Lyle, Lyle, Crocodile Review: Child-Friendly Live Action Animation Adventure

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Reviews

oi-Filmibeat Desk

By Johnson Thomas

|


Cast
:

Javier
Bardem,
Constance
Wu,
Scoot
McNairy,
Shawn
Mendes,
Winslow
Fegley,
Brett
Gelman

Directors
:

Josh
Gordon,
Will
Speck

Lyle,
the
music-loving,
scarf-wearing
crocodile
who
lives
on
Manhattan’s
East
88th
Street,
ever
since
the
first
book
in
the
series
by
Bernard
Waber,
have
fascinated
children
since
1962.
This
live-action
musical
adaptation
with
CGI
animals
featuring
the
songs
of
Benj
Pasek
and
Justin
Paul
lends
generic
showmanship
to
a
children-friendly
exercise
with
a
recognizable
cast.

Hector
P
Valenti
(Javier
Bardem),
an
aspiring
performer
and
magician
who
finds
it
difficult
to
get
a
stint
in
front
of
an
audience,
goes
to
an
exotic
pet
shop
in
search
of
a
new
act.
In
a
back
room
there,
he
finds
a
tiny
baby
crocodile
who
sings
in
Shawn
Mendes’
tenor
voice.
Hector
perfects
his
act
with
his
new
friend
Lyle,
but
when
it
comes
time
to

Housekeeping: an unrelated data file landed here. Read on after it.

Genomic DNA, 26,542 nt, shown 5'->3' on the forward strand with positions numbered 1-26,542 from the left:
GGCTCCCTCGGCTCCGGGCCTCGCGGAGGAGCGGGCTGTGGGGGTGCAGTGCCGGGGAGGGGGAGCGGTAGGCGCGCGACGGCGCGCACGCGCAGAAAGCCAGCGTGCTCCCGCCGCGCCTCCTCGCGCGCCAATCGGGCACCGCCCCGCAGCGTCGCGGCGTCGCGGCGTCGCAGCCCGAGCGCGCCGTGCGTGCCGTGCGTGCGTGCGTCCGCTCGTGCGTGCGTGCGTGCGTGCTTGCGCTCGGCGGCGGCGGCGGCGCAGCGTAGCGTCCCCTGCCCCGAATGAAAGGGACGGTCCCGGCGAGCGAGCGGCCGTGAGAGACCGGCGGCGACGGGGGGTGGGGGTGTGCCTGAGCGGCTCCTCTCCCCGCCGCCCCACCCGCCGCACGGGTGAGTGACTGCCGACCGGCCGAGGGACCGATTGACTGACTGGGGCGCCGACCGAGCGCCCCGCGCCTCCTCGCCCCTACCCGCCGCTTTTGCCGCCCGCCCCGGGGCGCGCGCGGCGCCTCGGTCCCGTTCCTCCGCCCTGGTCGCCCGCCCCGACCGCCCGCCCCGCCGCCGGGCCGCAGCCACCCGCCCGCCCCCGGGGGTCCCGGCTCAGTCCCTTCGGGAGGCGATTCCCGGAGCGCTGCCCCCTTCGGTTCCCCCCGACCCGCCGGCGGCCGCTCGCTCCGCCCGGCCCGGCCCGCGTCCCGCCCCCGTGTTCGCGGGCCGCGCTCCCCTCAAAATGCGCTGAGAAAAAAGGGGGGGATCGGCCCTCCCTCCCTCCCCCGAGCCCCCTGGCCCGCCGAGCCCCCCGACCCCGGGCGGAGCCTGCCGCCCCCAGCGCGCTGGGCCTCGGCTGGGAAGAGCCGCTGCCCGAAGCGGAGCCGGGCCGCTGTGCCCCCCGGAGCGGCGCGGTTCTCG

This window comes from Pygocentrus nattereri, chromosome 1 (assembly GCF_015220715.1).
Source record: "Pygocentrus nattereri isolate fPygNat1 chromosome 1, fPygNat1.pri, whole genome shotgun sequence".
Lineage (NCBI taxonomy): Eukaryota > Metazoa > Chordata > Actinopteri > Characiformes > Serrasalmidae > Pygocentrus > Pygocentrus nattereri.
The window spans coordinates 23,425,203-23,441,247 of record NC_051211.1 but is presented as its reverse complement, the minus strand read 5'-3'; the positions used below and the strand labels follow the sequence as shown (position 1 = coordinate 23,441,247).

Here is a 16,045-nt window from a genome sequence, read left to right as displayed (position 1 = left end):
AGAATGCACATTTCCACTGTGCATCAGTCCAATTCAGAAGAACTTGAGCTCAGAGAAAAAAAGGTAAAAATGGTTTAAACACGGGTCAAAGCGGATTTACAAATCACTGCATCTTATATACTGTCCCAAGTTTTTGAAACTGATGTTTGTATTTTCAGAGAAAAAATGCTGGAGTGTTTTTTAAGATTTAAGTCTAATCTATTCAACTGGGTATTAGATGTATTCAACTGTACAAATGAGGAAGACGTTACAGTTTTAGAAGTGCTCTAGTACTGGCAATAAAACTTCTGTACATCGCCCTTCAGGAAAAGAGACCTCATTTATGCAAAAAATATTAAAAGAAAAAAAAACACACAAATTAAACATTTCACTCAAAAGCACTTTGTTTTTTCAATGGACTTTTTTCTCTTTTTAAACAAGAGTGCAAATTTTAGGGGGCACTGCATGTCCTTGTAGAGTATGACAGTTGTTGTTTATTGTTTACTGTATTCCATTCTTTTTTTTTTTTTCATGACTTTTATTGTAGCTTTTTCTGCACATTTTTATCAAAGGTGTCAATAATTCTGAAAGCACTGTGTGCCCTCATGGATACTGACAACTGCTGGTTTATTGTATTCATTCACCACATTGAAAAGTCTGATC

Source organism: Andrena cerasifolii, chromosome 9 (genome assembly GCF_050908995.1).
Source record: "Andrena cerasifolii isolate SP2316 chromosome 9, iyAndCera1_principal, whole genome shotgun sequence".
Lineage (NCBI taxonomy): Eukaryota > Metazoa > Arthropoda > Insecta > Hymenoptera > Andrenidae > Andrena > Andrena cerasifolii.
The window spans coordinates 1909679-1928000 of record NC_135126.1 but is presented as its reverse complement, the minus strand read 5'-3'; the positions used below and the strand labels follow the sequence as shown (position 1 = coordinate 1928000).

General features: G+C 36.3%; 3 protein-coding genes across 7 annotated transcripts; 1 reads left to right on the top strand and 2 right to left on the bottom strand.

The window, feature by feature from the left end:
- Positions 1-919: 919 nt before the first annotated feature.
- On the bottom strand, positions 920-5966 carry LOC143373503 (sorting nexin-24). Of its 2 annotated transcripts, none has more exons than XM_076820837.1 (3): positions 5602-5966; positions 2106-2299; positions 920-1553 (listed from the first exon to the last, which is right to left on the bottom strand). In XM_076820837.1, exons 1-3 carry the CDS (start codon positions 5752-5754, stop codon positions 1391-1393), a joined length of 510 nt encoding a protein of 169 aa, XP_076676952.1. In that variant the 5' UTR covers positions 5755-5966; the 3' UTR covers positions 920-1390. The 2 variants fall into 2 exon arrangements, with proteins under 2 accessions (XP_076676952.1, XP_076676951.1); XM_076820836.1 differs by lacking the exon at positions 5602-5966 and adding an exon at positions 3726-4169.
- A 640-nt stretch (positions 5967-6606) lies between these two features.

face
an
audience,
Lyle
just
can’t
perform.
Hector
is
forced
to
go
back
on
the
road
to
make
some
money
and
leaves
Lyle
in
the
attic,
promising
he
will
be
back.

Lyle, Lyle, Crocodile Review

That’s
animal
cruelty
in
the
real
world
but
in
a
children’s
fantasy
like
this
it’s
just
another
event
meant
to
allow
a
new
needy
family
to
experience
Lyle
at
his
lilting,
adventurous
best.

The
Primms;
Katie
(Constance
Wu),
a
well-known
author
of
cook
books,
Joseph
(Scoot
McNairy)
a
school
teacher,
and
their
son,
Josh
(Winslow
Fegley),
a
struggling
loner
who
feels
alienated
in
a
city
like
New
York,
move
in.
Their
life
brims
with
happiness
and
excitement
after
meeting
Lyle
and
overcoming
the
initial
hijinks.
Everyone
here
is
grappling
with
self-esteem
issues
and
each
one
helps
the
other
in
coping
with
their
inadequacies.

Lyle, Lyle, Crocodile Review

While
this
may
not
be
an
imminently
memorable
film,
it
manages
to
warm
the
cockles
of
your
heart
with
the
blandishment
of
accompanying
song
and
dance.
The
film
is
rather
unambitious
in
its
attempt
to
entertain
the
young
audience
it
is
targeted
at.
The
lighter
moments
here
are
facilitated
by
the
singing.
The
derivative
plotting
may
be
a
downer
but
the
high
cuteness
quotient
more
than
makes
up
for
it.

This
is
a
cheesy
family
entertainer
with
good
solid
performances
and
rather
fragile
writing.
If
you
are
not
expecting
much,
you
are
certain
to
be
entertained!

Story first published: Saturday, November 5, 2022, 9:21 [IST]

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